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Safe power supply/current limit for Arduino RGB LED tutorial
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Safe power supply/current limit for Arduino RGB LED tutorial

by bfinio on Tue Aug 27, 2013 10:23 am

Hi,

I am following your quite handy Arduino RGB LED tutorial, http://learn.adafruit.com/rgb-led-strips/usage and have a question about a power supply that is safe to use with this project without frying the Arduino.

I had a 12VDC power supply lying around, but quickly found out that it's only rated at 0.5A, which is not enough to power the LED strip I have (which draws about 1.2A at full-blast brightness). So, I just went ahead and ordered your 12V/5A and 12V/1A power supplies:

http://www.adafruit.com/products/352

http://www.adafruit.com/products/798

I'm in a hurry, wasn't sure which one I needed, and figure they'll come in handy anyway - I'm guessing that if I'm doing color fade and never using full brightness, then I can get away with the smaller supply.

Your tutorial states: "Connect a 9-12V power supply to the Arduino so that Vin supplies the high voltage to the LED strip. If you want, you can also just use a separate wire that connects to a power supply that provides about +12V. Make sure to connect the ground of that supply to the ground of the Arduino/MOSFETs! " (emphasis added)

My question is whether it's safe to do that with the bigger supply - can the GND pin on the Arduino UNO R3's power section sink that much current, if I do happen to have the strip at max brightness for each R, G and B? I have been googling around trying to find specs for this...so far I have only been able to find official information about current limits for the digital IO pins, and this thread http://forum.arduino.cc/index.php?topic=70445.0 which hints at a 1A current source limit for the Vin pin...but nothing about GND.

Just want to know if I can safely do this without frying my Arduino. If not, is it possible to run the LED strip off of a totally separate V+/ground bus from the external power supply? I'm guessing no - I actually tried to do that first and got some really weird results (with a smaller, 3-LED segment of the strip that my power supply could handle); so my assumption is that something about having the MOSFETs connected to the Arduino's PWM pins, but a separate ground from the Arduino, made them unhappy.

Thanks to anyone who can help!
bfinio
 
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Re: Safe power supply/current limit for Arduino RGB LED tutorial

by adafruit_support_rick on Tue Aug 27, 2013 10:42 am

GND isn't an issue for sinking current.
It wasn't exactly clear to me - you planning to use two power supplies, one for the Arduino and one for the LEDs? Or are you using a single power supply for both?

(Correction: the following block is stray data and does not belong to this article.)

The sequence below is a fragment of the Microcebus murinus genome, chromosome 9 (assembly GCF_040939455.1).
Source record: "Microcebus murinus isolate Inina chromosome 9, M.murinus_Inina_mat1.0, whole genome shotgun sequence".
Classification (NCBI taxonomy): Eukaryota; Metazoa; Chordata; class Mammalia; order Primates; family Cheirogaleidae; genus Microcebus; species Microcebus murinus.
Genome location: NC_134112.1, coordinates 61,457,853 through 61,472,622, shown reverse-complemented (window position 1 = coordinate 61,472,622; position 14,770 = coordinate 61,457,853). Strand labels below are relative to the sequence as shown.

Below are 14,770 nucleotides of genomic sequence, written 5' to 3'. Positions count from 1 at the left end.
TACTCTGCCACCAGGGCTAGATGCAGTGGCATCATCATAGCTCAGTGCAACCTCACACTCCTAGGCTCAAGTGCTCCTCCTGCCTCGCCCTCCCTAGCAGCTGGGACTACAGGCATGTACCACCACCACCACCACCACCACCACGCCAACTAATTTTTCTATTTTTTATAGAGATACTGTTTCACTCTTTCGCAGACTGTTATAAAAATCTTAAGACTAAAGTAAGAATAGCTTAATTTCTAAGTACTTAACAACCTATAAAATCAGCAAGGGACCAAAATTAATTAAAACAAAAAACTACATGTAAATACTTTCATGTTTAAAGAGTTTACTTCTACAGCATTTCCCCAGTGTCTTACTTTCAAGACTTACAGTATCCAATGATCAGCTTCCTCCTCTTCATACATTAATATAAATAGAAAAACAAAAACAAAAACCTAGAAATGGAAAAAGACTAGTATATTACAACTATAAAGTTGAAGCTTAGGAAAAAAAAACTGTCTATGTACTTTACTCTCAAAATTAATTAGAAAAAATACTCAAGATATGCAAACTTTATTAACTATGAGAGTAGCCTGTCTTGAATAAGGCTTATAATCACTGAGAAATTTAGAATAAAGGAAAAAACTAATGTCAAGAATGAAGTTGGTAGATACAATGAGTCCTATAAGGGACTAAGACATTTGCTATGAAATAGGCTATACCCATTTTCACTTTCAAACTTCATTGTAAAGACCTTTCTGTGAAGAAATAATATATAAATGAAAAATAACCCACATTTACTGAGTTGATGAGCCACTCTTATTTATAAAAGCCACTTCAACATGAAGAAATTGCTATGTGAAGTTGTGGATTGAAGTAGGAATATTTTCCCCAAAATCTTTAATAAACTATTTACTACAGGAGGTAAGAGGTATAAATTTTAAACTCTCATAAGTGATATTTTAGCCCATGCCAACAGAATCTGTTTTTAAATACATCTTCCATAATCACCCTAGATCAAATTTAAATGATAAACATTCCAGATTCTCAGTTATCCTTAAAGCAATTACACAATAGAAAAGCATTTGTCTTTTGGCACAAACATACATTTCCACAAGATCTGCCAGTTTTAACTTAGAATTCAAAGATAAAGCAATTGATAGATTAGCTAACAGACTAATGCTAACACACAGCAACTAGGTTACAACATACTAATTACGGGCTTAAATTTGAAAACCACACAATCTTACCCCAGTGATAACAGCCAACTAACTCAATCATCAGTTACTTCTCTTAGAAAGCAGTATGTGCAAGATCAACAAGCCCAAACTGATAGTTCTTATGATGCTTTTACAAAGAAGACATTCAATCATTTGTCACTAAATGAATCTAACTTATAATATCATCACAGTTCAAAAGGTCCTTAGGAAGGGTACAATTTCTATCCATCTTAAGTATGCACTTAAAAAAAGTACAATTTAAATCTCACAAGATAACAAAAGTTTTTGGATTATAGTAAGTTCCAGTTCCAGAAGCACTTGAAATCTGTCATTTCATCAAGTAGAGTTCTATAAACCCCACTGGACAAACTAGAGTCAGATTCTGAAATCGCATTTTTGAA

With two power supplies, you want to make sure that you have a common ground. If you use the barrel jack to power the Arduino, make sure the ground from the LED power supply is connected to one of the Arduino's GND pins.

If you are using a single power supply, don't connect it to the Arduino's barrel jack. Instead, wire the PW to the Arduino's Vin and GND in parallel with the LED strip.

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Re: Safe power supply/current limit for Arduino RGB LED tutorial

by bfinio on Tue Aug 27, 2013 10:58 am

Ideally I would like to use just one power supply for everything. I wasn't sure if I needed to use two and isolate the Arduino from the LED power due to the high current. According to your answer it looks like I can just use one.

What is the difference between connecting to the external supply to the Arduino's barrel jack vs. the Vin and GND pins? I thought those were just directly connected to each other, e.g. if you plug a 5V, 9V, 12V power supply into the barrel jack, you get that respective voltage available from the Vin pin?
bfinio
 
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Re: Safe power supply/current limit for Arduino RGB LED tutorial

by adafruit_support_bill on Tue Aug 27, 2013 11:03 am

The barrel jack is directly connected to the VIN and GND. I think Rick's point was that you should not run power to the jack then try to power your LEDs from the VIN pin - that little pin is not designed to handle the current.

Instead, run power and gnd directly to the LEDs - since they are the biggest current load. Then connect a wires from GND and VIN (or the barrel jack if you want to wire up a suitable plug).

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Re: Safe power supply/current limit for Arduino RGB LED tutorial

by bfinio on Tue Aug 27, 2013 11:12 am

That makes absolutely perfect sense now. Thank you guys for the quick response!
bfinio
 
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